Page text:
It is hard to criticize his work, because it is alway well-made and brilliantly played, but I find the concept or thinking behind the pieces not that strong or consistent.  Although not spoken, and perhaps this is totally from my perspective, I just don’t think he is challenging himself in the long run.  Which is a weird thought when you look at his career on a piece of paper or computer screen, but the first two Roxy albums, and of course the first four solo albums were such a great force, almost a kick in the stomach feeling - where things can never be the same anymore.   But alas, Eno has been dishing out the same material at least in style for a long time now.  There is no doubt that he is border-line genius and often hysterical in his work as well in interviews, but as an avant-garde artist he’s not out there like Christian Marclay or Rutherford Chang and I think someone in his field of interest should be really cutting-edge.  

Of course as an artist he should listen to his inner-voice, but as a listener I am often disappointed with the later results.   Especially the signs of his brilliance from the first Roxy Music to the Obscure record label releases, and now he produces Coldplay…

But still, this instrumental box set which came out in 1993 is an impressive package.   If you are a hardcore Eno fan you would need to own this. 

Monday, November 25, 2013

Brian Eno - "Before and After Science" Vinyl LP

Brian Eno - Before and After Science
 Vinyl Album, U.S. 1977
Island Records

An album I like but never loved for some reason.  I think more in the context of what Eno was doing during this period of music activity.  At this time he had produced both Talking Heads and Devo’s first album, as well as Ultravox’s debut recording as well.   All albums he produced are very good, but the weak link in all of them is actually Eno’s production.  

I think he took his ideas to these other albums, and in one way they were wonderful, but also I got the feeling that he was more interested in what he can do with the band, then what the band can actually do.  For instance Devo, who I have seen numerous times before the first album was recorded, is much more of an intense force.  But through Eno’s assistance the sound is actually watered down, and I feel the same way about the Talking Heads albums as well.  I missed the noise out of the mix from his early recordings.  In other words his recordings became more respectable and ‘pleasant’ sounding.  The grooves on Before and After Science are funky, sound sonically great, but the genius aspect of Eno’s technique is missing.   Or perhaps it is me that lost the groove with Eno?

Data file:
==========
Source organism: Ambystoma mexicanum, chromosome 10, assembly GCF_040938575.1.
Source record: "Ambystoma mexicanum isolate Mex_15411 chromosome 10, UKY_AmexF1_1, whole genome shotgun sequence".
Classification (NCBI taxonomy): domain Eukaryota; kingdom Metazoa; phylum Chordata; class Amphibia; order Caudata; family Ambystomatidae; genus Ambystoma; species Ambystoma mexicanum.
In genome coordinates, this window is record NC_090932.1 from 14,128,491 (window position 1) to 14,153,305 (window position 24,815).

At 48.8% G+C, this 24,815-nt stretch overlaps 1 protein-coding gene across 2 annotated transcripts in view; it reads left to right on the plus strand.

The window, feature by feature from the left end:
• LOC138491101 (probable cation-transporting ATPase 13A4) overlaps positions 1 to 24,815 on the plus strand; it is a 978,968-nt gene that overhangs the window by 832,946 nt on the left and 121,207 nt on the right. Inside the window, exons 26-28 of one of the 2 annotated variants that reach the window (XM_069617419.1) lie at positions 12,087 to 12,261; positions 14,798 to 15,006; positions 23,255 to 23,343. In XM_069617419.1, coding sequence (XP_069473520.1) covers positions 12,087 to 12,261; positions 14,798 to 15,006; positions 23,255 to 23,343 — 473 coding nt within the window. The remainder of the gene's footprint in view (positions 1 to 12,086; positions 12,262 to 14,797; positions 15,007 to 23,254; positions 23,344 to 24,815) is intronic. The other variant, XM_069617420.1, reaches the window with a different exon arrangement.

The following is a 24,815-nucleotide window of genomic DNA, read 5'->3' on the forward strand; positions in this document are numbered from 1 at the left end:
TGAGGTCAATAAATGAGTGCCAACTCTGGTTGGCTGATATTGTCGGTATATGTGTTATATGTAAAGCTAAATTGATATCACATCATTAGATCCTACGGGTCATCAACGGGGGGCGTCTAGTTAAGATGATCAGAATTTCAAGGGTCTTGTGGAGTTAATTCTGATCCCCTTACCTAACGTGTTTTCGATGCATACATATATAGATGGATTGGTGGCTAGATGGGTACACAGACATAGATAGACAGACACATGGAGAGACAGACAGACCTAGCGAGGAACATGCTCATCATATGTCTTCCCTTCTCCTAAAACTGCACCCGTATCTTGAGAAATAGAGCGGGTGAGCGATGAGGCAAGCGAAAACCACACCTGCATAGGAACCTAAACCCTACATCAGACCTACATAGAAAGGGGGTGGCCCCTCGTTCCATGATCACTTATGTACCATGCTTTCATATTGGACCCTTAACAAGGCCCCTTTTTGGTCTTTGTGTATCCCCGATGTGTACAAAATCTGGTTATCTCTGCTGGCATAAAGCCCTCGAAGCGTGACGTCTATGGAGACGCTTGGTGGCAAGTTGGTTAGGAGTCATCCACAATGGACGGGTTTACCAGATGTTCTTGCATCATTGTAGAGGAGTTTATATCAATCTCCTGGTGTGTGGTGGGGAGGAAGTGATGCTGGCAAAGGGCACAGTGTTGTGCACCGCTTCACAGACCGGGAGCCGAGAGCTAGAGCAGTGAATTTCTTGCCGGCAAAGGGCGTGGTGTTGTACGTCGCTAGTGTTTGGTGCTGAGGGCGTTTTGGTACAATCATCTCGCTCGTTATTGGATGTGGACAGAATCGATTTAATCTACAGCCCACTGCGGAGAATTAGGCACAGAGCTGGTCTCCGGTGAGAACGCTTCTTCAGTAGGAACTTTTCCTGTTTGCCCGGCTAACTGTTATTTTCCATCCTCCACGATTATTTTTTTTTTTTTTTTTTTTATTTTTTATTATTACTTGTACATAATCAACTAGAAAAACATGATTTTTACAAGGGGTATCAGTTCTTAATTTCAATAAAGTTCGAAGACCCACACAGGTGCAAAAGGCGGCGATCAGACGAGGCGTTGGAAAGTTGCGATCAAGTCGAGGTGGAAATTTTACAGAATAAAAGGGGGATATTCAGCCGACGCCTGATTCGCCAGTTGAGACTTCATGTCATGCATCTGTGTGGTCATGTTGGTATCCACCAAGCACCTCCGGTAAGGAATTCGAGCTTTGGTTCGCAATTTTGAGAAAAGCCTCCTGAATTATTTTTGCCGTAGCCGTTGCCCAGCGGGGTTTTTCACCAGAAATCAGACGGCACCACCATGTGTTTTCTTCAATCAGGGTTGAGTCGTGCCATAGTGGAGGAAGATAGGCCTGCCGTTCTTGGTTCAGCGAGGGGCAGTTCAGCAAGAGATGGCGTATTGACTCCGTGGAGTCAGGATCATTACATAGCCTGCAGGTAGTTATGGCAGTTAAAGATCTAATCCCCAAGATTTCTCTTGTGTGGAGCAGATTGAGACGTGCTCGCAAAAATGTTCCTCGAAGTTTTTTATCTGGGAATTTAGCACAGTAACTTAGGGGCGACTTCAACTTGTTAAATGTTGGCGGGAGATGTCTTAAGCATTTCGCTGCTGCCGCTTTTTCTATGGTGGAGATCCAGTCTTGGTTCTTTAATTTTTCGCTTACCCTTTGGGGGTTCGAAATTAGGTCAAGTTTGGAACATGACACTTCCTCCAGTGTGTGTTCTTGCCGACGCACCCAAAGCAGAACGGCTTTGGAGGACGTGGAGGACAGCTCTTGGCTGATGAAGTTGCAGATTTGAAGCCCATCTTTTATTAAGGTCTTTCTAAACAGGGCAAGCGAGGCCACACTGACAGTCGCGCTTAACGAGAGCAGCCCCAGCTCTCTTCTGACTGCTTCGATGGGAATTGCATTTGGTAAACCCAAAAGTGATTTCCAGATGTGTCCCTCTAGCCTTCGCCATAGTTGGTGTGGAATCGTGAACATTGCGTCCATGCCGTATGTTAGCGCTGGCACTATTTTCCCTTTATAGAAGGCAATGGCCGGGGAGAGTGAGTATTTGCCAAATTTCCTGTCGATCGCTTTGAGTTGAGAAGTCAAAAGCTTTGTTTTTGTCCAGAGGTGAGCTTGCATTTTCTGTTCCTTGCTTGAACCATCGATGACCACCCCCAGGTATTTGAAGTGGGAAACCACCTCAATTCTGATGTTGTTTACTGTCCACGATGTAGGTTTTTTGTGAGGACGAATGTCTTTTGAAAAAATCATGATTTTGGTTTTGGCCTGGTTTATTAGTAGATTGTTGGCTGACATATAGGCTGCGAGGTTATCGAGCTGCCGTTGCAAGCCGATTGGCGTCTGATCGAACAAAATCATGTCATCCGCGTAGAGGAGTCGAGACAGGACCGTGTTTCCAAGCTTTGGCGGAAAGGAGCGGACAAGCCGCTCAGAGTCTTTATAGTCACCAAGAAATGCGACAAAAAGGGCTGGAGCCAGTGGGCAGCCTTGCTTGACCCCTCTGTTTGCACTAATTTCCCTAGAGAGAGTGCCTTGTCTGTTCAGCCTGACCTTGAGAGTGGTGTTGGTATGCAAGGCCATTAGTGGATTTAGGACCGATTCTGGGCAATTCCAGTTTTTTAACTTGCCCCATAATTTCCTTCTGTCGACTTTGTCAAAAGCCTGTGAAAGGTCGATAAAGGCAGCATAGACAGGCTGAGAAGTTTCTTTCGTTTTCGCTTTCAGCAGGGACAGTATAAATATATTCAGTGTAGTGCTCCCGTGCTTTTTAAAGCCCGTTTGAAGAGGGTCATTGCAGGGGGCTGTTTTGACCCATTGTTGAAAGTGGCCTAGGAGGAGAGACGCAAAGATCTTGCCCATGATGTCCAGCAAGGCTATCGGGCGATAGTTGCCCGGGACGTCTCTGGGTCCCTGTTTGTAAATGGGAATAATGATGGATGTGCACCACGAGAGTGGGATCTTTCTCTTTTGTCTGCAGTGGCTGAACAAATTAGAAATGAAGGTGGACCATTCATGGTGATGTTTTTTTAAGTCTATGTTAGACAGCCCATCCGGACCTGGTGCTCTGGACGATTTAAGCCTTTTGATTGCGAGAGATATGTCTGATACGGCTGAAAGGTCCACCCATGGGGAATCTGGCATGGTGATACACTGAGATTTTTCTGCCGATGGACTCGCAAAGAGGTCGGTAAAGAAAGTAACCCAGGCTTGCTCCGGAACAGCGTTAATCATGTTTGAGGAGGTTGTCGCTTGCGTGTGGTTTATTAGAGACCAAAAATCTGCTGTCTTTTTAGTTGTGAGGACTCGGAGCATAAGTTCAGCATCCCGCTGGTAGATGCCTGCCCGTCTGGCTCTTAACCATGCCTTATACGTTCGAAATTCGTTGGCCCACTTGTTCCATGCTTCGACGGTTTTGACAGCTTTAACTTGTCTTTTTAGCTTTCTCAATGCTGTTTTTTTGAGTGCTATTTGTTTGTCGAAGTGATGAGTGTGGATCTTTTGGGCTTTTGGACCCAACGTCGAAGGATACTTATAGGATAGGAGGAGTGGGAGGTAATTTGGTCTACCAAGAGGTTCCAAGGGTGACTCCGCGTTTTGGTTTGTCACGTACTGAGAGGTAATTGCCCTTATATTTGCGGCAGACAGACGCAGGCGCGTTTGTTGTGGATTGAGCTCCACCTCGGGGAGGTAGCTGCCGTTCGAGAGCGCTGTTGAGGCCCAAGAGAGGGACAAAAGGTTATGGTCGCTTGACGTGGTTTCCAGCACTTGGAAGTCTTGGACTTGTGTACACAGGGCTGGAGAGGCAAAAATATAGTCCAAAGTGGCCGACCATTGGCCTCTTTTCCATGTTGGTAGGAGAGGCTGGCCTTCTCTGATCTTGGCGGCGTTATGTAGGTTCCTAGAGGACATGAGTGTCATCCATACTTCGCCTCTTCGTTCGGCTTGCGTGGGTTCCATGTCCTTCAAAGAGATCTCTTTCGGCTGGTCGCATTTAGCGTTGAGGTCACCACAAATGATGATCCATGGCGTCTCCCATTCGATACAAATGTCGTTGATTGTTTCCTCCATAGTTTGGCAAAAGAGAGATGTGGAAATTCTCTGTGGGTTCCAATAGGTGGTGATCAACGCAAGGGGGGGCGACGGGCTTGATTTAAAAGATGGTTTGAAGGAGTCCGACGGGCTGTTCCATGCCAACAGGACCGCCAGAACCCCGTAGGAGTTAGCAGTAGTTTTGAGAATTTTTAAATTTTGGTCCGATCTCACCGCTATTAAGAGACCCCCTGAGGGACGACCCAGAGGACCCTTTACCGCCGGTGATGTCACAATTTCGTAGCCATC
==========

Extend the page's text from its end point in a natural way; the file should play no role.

The one classic song on this album is  “King’s Lead Hat” which when I first heard it in 1977, I thought it was a Devo reject.  The rest of the album flows like a flower in a glass of water, yet, I missed the tension of noise, sound, and melody of his earlier works.  

Sunday, November 24, 2013

Brian Eno - "Discreet Music" Vinyl LP

Brian Eno - Discreet Music
Vinyl LP, Album, Reissue, U.S. 1983 (Originally released 1975)
Editions EG (Obscure)

Discreet Music I imagine was a life changer for Brian Eno.  One gets the impression that he was saying goodbye to the ‘pop’ world with Another Green World.  As legend has it the ‘ah ha’ moment happened when Eno was ill and recovering in bed, and friend Judy Nylon brought him an LP of ancient music of some sort.  One of the stereo speakers went out and Eno was too ill to get out of bed to fix it, so he was forced to hear it in this particular situation.  This, inspired him to do Discreet Music, which is one of the great beauties out of the ambient music world.  

I use the music to write by, especially if I need to concentrate on the page, and having difficultly doing so.  It just creeps inside my head, but it doesn’t stop me from the thinking process while writing. I’m the type of writer that needs music while writing, and this album is without a doubt the top three titles to allow me space to do what I have to do on the page. 

There is a melody that floats over the electronics, and one can even hum it if they wished.  But it is best when it is sort of there, but you can’t define it.  Erik Satie invented ‘furniture music’ and Discreet Music (the title says it all) follows the great French eccentric’s point-of-view with respect how music can serve a location or place in mind.   Side two is another favorite of mine, where Eno goes after Pachelbel’s Canon and does his magic over it.  

One time i had the  entire Obscure record label collection, that was curated and owned by Eno.  Looking back this was a very important label, because it not only introduced new composers to the world as well as the standards (John  Cage) but also connected to the pop music world at the time.  Alas, something for me to look for again.  First love is sometimes the best love.

Friday, November 22, 2013

Brian Eno - "Another Green World" Vinyl LP

Brian Eno - Another Green World
Vinyl LP, Album, U.S., 1975
Island Records

The point of no return for Brian Eno and it is on this album that he discovered a new life of sorts as the glam years melt away and he took on a new identity, that to his day, he has kept up.  There is a natural progression from the first to the second and now third solo album in Eno’s career and music.  What strikes me now is how there is tension between the ambient sounds and the melody.  This is not a relaxing album to watch the seasons come and go, but more of an undercurrent of either sexual feelings or violence.  For me this is the last great Eno album.